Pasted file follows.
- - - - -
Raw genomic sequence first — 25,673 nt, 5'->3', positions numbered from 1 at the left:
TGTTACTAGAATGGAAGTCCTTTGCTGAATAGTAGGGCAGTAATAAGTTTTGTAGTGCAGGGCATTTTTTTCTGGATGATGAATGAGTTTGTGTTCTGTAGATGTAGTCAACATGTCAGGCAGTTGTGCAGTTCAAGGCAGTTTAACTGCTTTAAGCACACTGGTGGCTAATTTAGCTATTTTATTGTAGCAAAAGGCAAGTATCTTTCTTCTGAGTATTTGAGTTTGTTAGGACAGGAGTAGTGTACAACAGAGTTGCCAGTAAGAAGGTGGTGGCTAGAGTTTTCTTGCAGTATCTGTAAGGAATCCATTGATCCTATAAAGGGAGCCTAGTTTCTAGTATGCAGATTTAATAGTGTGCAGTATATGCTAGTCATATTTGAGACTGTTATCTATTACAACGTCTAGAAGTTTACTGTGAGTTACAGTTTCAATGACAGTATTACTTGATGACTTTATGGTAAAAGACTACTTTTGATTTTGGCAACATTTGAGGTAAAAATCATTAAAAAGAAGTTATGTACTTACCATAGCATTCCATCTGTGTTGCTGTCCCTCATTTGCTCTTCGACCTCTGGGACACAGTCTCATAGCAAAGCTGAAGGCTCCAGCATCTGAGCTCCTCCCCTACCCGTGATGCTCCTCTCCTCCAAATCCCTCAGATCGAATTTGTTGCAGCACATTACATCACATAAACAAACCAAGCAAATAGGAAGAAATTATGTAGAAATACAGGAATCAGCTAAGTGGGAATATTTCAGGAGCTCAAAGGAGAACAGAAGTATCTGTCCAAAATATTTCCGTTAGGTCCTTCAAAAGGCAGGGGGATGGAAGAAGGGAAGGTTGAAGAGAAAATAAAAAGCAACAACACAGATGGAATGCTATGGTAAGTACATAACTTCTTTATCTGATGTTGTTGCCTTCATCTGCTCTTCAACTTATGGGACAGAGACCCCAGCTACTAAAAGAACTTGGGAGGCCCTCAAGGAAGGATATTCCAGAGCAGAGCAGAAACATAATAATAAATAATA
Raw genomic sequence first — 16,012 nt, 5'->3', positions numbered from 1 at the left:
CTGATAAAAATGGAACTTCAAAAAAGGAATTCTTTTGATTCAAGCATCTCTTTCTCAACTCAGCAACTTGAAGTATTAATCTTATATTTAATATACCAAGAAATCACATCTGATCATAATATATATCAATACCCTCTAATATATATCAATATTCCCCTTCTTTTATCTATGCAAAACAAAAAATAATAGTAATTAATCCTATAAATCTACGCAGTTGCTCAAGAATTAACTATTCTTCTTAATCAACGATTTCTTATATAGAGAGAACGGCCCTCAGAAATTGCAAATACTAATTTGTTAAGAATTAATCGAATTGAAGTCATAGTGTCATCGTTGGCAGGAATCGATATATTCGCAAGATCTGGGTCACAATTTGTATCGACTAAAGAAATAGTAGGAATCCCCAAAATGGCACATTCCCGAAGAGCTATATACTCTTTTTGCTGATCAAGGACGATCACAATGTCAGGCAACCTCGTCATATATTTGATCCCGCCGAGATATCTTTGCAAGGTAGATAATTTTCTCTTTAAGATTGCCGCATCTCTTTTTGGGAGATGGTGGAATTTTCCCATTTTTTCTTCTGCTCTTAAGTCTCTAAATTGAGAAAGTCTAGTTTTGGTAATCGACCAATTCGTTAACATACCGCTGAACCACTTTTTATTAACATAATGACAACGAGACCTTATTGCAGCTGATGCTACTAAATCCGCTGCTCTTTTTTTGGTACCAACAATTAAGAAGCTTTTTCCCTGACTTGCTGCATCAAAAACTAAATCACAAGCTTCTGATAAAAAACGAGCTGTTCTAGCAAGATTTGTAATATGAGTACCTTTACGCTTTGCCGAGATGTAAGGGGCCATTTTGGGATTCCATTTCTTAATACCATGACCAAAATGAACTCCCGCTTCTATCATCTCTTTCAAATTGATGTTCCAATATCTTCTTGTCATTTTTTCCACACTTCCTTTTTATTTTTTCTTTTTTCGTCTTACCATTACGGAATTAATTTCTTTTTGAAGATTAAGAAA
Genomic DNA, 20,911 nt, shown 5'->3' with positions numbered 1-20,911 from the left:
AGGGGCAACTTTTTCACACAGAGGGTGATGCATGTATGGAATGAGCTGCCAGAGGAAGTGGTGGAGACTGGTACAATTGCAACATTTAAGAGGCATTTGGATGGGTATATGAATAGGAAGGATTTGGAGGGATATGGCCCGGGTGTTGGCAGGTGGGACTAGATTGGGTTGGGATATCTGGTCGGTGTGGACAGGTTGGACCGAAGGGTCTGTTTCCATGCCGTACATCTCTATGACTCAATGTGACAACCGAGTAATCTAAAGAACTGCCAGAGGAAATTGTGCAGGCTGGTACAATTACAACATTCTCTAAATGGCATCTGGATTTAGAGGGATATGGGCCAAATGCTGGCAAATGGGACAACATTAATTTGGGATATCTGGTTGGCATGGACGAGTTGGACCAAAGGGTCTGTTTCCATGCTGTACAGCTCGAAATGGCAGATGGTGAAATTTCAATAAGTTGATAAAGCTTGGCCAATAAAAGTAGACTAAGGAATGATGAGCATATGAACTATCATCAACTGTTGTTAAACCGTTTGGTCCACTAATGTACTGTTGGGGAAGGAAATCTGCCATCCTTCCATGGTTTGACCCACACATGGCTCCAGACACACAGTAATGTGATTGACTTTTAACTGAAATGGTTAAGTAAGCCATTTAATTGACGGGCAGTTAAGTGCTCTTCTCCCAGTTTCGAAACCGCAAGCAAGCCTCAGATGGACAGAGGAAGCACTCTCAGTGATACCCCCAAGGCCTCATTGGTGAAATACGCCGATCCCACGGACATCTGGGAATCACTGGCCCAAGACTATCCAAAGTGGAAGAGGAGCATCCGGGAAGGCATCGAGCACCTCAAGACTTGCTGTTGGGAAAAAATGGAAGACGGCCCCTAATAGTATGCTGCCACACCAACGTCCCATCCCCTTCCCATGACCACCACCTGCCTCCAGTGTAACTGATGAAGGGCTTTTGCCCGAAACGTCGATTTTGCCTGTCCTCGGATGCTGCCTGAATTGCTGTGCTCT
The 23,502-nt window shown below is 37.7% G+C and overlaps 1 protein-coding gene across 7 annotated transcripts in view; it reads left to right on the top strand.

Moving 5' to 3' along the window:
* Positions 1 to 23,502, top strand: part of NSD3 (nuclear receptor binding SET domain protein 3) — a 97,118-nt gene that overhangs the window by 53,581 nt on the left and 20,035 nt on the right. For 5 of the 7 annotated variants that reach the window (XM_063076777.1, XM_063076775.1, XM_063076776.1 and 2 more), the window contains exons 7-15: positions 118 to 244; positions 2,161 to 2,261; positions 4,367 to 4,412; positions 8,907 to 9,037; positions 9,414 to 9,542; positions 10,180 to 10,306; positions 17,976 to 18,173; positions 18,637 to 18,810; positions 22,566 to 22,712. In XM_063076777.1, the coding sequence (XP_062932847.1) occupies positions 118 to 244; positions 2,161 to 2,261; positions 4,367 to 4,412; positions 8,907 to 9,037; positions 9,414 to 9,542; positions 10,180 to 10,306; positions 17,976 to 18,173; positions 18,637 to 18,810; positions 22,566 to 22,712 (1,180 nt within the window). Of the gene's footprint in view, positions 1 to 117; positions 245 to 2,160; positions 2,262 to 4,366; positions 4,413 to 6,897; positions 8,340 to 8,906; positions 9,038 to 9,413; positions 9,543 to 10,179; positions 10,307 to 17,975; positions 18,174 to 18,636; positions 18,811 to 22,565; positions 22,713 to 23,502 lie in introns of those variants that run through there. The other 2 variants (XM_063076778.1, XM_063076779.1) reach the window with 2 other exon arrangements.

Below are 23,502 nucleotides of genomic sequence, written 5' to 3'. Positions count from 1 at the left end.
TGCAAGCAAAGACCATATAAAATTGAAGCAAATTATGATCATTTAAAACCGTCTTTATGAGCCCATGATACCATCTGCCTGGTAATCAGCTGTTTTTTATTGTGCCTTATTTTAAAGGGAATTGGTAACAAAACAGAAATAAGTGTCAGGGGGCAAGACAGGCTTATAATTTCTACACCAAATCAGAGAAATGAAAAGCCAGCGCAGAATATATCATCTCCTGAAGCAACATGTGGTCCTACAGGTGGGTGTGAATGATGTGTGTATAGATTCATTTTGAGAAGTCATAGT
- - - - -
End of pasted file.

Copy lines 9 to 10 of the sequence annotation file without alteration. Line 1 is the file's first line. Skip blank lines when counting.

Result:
* Positions 1 to 23,502, top strand: part of NSD3 (nuclear receptor binding SET domain protein 3) — a 97,118-nt gene that overhangs the window by 53,581 nt on the left and 20,035 nt on the right. For 5 of the 7 annotated variants that reach the window (XM_063076777.1, XM_063076775.1, XM_063076776.1 and 2 more), the window contains exons 7-15: positions 118 to 244; positions 2,161 to 2,261; positions 4,367 to 4,412; positions 8,907 to 9,037; positions 9,414 to 9,542; positions 10,180 to 10,306; positions 17,976 to 18,173; positions 18,637 to 18,810; positions 22,566 to 22,712. In XM_063076777.1, the coding sequence (XP_062932847.1) occupies positions 118 to 244; positions 2,161 to 2,261; positions 4,367 to 4,412; positions 8,907 to 9,037; positions 9,414 to 9,542; positions 10,180 to 10,306; positions 17,976 to 18,173; positions 18,637 to 18,810; positions 22,566 to 22,712 (1,180 nt within the window). Of the gene's footprint in view, positions 1 to 117; positions 245 to 2,160; positions 2,262 to 4,366; positions 4,413 to 6,897; positions 8,340 to 8,906; positions 9,038 to 9,413; positions 9,543 to 10,179; positions 10,307 to 17,975; positions 18,174 to 18,636; positions 18,811 to 22,565; positions 22,713 to 23,502 lie in introns of those variants that run through there. The other 2 variants (XM_063076778.1, XM_063076779.1) reach the window with 2 other exon arrangements.

Below are 23,502 nucleotides of genomic sequence, written 5' to 3'. Positions count from 1 at the left end.